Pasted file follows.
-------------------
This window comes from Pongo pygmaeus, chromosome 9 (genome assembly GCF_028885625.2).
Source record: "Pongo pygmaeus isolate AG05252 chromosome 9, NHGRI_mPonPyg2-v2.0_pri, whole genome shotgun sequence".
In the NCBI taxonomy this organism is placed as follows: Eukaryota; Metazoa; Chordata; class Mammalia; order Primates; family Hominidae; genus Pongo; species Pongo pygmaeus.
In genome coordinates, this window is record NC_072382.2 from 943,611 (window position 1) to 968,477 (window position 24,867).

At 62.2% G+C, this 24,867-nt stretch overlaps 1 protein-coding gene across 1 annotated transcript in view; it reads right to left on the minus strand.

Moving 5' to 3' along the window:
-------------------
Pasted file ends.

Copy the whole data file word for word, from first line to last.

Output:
This window comes from Pongo pygmaeus, chromosome 9 (genome assembly GCF_028885625.2).
Source record: "Pongo pygmaeus isolate AG05252 chromosome 9, NHGRI_mPonPyg2-v2.0_pri, whole genome shotgun sequence".
In the NCBI taxonomy this organism is placed as follows: Eukaryota; Metazoa; Chordata; class Mammalia; order Primates; family Hominidae; genus Pongo; species Pongo pygmaeus.
In genome coordinates, this window is record NC_072382.2 from 943,611 (window position 1) to 968,477 (window position 24,867).

At 62.2% G+C, this 24,867-nt stretch overlaps 1 protein-coding gene across 1 annotated transcript in view; it reads right to left on the minus strand.

Moving 5' to 3' along the window: